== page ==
• Past experiences
    • Perceptions






letting go of leisure
Letting Go of Leisure
  • The first to go (time after work/school)
  • “All work and no fun…”
  • Results
    • Feeling deprived
    • No time to regenerate
    • Not at your “prime”
letting go of nutrition
Letting Go of Nutrition
  • “I’m too busy to eat”
  • Eating on the fly
  • The physiological demands of stress
    • “I need energy, FAST!”
    • “I need carbs, STAT!”
  • Results:
    • Weight gain/loss, high cholesterol, poor nutrients
    • Physical/emotional “crash”
letting go of exercise
Letting Go of Exercise
  • “I don’t have the time”
  • “I don’t have the energy”
  • Some people count stress as exercise
  • Results:
    • Cardiovascular disease
    • Obesity
    • Unhealthy weight loss
    • Low energy / fatigue
letting go of relationships
Letting Go of Relationships
  • “But I don’t have time to take out the garbage.”
  • Initial tolerance of family and friends
  • Healthy relationships take consistent effort
  • Always risk of rejection and misunderstanding
  • Results:
    • Loose contact with a close friend
    • Are people avoiding you?
    • Loose a love relationship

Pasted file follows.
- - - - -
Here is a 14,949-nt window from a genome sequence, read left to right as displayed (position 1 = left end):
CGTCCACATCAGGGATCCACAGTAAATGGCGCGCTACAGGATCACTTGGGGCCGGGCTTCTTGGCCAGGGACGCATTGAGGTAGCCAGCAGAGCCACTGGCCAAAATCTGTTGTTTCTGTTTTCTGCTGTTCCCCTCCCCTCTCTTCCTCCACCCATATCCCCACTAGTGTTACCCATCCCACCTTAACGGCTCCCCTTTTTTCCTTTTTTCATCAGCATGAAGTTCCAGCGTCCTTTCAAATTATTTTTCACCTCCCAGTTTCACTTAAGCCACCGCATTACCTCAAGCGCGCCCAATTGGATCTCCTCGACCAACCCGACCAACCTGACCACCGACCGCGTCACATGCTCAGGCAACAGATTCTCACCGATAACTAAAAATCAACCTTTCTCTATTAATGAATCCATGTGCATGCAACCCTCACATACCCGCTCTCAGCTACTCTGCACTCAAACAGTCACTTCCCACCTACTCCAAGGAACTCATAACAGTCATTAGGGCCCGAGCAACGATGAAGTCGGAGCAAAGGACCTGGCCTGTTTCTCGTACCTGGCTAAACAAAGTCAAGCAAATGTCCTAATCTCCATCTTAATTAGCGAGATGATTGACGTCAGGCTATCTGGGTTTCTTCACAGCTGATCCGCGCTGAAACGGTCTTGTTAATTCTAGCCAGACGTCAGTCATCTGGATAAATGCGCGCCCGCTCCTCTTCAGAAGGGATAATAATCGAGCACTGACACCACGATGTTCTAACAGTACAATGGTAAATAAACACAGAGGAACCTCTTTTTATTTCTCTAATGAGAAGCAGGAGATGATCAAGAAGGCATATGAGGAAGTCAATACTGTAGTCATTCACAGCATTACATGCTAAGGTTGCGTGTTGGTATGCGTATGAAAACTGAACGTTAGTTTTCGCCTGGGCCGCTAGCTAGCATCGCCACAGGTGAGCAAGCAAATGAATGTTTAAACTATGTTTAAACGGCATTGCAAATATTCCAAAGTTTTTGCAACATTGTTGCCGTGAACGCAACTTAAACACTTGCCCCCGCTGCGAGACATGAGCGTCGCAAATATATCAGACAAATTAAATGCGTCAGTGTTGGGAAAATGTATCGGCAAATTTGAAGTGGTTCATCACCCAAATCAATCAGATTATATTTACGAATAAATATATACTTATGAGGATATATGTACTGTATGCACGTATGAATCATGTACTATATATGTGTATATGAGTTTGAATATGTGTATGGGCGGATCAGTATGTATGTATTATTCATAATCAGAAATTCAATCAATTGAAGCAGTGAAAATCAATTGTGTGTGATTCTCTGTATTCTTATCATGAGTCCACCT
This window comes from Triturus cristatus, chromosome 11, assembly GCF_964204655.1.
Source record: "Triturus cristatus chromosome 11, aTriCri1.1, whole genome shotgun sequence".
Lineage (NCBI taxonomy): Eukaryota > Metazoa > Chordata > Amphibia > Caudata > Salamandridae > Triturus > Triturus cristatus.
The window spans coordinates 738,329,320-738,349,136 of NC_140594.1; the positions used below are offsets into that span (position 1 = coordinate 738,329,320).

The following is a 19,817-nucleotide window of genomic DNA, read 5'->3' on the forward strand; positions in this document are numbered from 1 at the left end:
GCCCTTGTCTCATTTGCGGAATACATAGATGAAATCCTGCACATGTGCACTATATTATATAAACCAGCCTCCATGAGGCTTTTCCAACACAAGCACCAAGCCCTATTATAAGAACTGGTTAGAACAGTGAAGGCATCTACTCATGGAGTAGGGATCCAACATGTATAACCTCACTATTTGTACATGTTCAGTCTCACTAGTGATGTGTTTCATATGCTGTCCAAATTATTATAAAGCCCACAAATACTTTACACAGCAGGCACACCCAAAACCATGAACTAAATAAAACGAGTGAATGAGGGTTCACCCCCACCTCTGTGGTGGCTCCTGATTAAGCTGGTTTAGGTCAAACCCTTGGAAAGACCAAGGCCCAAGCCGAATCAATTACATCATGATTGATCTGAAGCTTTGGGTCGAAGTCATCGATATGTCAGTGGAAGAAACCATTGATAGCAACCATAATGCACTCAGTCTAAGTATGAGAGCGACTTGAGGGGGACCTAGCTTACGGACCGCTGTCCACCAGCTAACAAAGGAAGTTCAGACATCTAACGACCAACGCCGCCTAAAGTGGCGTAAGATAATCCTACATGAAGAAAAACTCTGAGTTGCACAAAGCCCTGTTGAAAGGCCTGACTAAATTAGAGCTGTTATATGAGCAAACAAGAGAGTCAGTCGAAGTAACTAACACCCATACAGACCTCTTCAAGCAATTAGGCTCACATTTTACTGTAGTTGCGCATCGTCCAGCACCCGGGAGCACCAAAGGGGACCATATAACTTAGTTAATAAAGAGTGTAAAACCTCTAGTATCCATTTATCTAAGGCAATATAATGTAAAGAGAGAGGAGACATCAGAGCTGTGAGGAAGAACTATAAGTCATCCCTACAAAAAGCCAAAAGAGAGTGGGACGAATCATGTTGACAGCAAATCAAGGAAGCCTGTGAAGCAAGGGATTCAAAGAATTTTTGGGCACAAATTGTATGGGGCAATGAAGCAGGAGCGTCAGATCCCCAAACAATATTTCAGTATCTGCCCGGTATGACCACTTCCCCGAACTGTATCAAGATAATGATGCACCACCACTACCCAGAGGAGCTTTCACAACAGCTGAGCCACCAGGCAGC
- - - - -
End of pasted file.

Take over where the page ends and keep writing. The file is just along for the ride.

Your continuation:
• Divorce / Separation
    • Loneliness
letting go of spirituality
Letting Go of Spirituality
  • “I don’t have time”
  • “What’s the point?”
  • Results
    • Ethical/moral dilemma
    • Life comes to lack true “meaning”
    • “How did this happen?”

Spiritual Distress

  • Loneliness
  • Emptiness
  • Hopelessness
  • Despair
  • Difficulty loving self or others
  • Lack of meaning
  • Loss of direction or purpose

Eating to De-stress

  • Eat breakfast daily
  • Limit sweets
  • Eat crunchy foods for comfort
  • Eat six mini-meals daily (every 2-3 hours)
  • Drink at least 8-10 cups of water/day
  • Avoid smoking and alcohol, limit caffeine
  • Eat more colorful fruits and vegetables
  • Plan, PLAN, PLAN


exercise as a stress management modality
Exercise as a Stress Management Modality
  • Detoxification of stress related compounds
  • Regular exercise actually increases energy
  • Moving meditation
  • Enhanced feelings of self-esteem and self-efficacy
  • Periodic solitude and introspection
  • Opportunities for social support
  • Endorphin theories